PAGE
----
While those are not my only New Year’s resolutions (the big one starts with f and rhymes with other), these are the ways I’m going to change my energy usage for the better.

Happy New Year Ya’ll!

And just remember:

Should old acquaintance be forgot, And never brought to mind? Should old acquaintance be forgot, And auld lang syne! 
The new year brings us hope for peace. A new day for mankind. Where we can all live hand in hand And leave all hate behind

Friday Night Lights

Hydrogen Fuel Cell

This past Friday, I was able to attend a lecture featuring Mr. Shogo Watanabe from the Hydrogen Energy Test and Research Center, located in the Fukuoka Prefecture, Japan.  There they are able to use hydrogen, the byproduct of the steel industry to set up hydrogen fuel stations and small hydrogen units to power people’s homes.

Because of where they are located they are able to set up a 10 kilometer (6.2 miles) pipeline between Kyushu University Ito campus and Higashida area, Yahatahigashi Ward, Kitakyushu.  They are also able to power 150 household using hydrogen fuel cells.

Now you may ask, “Why is this important?” (other then we all got free sushi after the lecture)?

So what’s the big deal about hydrogen?

Solar Flare...
Creative Commons License photo credit: Sailor Coruscant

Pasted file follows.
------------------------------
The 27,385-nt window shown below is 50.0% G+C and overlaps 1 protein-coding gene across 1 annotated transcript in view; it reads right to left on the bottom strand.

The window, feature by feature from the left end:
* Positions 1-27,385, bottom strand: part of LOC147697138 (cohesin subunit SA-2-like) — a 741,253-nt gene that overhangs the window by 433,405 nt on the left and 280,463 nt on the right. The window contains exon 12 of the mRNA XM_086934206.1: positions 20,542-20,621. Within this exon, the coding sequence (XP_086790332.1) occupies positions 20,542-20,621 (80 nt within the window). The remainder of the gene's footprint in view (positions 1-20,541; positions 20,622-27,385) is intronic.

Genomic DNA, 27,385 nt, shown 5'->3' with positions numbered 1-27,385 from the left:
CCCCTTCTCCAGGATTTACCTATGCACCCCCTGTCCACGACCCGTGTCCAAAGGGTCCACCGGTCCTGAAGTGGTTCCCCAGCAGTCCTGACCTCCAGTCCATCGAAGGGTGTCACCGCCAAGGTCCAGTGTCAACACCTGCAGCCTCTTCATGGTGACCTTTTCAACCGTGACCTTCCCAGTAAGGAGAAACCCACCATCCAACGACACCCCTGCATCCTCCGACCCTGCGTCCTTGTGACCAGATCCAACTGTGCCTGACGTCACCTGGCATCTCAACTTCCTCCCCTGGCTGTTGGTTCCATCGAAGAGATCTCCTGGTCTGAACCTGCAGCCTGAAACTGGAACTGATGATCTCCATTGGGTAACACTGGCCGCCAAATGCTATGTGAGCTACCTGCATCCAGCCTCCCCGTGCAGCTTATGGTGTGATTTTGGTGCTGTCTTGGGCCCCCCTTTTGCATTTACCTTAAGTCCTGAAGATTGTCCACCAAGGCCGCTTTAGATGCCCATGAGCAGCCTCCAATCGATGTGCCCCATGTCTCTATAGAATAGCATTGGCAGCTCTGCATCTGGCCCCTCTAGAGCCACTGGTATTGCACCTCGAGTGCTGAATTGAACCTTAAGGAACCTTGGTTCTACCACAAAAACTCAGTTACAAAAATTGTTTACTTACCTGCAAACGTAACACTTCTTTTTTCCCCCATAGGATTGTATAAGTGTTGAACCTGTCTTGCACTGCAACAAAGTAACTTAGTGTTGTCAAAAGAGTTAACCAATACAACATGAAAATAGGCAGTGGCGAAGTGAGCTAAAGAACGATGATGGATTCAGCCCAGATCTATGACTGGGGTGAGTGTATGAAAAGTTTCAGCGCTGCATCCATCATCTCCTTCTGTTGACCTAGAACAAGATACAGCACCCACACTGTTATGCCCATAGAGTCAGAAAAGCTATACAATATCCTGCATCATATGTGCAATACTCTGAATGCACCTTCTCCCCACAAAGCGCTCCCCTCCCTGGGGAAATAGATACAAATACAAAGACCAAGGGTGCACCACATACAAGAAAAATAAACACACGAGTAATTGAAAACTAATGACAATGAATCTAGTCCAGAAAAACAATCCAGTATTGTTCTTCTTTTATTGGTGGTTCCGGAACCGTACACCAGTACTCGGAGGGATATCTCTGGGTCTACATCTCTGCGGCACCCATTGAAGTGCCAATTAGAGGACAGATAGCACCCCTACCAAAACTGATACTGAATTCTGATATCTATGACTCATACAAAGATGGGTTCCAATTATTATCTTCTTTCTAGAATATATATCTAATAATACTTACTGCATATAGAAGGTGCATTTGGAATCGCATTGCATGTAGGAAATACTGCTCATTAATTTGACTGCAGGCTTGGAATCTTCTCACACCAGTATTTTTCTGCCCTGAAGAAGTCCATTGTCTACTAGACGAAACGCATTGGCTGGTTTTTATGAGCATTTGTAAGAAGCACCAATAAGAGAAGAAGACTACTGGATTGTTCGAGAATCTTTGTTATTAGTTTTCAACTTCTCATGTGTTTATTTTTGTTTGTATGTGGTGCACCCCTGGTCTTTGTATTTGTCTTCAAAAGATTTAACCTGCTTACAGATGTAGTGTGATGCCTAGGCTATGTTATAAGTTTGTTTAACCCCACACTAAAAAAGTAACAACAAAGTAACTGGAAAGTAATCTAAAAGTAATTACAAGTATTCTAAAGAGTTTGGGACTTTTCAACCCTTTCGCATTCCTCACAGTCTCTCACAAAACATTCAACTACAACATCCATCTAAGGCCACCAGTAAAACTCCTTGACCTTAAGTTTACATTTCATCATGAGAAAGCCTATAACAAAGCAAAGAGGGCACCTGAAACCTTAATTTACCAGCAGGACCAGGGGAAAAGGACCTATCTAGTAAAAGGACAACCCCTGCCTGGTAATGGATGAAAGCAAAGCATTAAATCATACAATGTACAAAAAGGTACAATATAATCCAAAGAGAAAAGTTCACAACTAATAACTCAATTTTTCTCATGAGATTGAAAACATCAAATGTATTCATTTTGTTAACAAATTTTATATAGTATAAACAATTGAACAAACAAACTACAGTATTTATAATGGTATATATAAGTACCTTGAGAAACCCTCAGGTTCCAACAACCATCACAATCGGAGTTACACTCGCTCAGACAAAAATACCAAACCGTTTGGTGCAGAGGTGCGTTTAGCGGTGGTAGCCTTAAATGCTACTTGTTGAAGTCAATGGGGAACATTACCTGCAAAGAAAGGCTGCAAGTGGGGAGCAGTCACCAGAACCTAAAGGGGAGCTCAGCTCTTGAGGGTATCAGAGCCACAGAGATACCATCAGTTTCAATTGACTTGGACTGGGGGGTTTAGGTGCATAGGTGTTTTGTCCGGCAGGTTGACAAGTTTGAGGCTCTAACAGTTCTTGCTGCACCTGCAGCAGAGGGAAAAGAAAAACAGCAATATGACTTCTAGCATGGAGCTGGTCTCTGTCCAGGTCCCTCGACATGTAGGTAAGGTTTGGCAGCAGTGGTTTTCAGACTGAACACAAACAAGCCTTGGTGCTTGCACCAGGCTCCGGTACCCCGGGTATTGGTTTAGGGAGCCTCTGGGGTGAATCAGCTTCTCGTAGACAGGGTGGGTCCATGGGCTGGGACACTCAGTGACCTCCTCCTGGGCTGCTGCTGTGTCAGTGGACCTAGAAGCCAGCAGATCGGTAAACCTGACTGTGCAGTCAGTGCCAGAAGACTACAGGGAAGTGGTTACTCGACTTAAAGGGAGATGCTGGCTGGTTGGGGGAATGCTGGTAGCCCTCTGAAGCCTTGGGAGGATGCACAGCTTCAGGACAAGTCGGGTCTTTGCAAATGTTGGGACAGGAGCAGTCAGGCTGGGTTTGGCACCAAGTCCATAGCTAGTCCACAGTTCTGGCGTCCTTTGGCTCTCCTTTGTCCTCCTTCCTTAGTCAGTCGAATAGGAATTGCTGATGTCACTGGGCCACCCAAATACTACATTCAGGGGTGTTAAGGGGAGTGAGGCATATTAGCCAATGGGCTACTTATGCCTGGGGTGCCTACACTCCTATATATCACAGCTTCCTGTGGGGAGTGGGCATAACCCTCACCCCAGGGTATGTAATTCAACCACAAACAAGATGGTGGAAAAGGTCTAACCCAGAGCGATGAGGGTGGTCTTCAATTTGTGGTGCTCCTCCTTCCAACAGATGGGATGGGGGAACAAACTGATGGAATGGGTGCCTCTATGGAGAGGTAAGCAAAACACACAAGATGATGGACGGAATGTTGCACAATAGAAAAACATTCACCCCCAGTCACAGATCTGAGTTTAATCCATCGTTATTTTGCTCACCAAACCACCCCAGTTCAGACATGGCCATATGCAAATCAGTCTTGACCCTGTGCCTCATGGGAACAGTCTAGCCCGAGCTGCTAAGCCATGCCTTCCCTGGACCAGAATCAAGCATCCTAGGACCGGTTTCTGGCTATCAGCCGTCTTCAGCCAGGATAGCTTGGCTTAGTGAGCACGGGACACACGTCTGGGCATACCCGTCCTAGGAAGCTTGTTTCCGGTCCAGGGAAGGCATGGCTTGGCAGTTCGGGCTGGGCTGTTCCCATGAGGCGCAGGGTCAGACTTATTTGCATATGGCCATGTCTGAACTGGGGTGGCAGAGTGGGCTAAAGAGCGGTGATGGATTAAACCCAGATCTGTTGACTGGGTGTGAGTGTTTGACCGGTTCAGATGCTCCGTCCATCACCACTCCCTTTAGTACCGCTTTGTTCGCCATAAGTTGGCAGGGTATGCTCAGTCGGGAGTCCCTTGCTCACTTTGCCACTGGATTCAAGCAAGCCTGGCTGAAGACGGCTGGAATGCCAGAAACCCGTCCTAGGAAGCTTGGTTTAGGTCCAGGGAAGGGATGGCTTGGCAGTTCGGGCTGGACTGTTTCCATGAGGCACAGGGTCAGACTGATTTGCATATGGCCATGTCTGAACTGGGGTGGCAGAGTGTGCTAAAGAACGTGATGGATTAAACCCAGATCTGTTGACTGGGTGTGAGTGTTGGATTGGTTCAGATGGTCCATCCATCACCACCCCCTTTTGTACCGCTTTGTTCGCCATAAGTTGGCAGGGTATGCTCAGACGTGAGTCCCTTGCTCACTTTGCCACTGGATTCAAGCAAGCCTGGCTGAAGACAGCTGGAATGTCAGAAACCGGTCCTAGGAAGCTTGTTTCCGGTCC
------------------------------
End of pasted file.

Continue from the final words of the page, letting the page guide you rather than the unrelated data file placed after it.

Hydrogen is the most abundant element in the universe.  It is the first fuel of stars.  But other then the sun, this star stuff is important down on the ground. It’s important because it can be used as fuel to power cars, homes, or anything else that uses electricity.

You may have heard of hydrogen fuel cells.  These devices use hydrogen and oxygen atoms to create electricity.  Current hydrogen fuel cell vehicles can range from 30% to 50% fuel efficiency, while the internal combustion engine only uses 20% of the fuel to make a vehicle run.  The rest is given off in heat energy into the atmosphere.

So why hasn’t the hydrogen fuel cell replaced gasoline yet?

There are a number of reasons.  There are only 65 hydrogen stations in the United States. We have been building gas stations for 100 years (with the first station being built in 1905 and the second in 1907).  It will take a while to replace gas stations with hydrogen stations.

Also, hydrogen cells are still cutting edge technology and will stay that way until it becomes proven and affordable. Only then will it get put into mass production.  It took around 50 years for the car to take off (not literally yet, but I am still waiting for my flying DeLorean.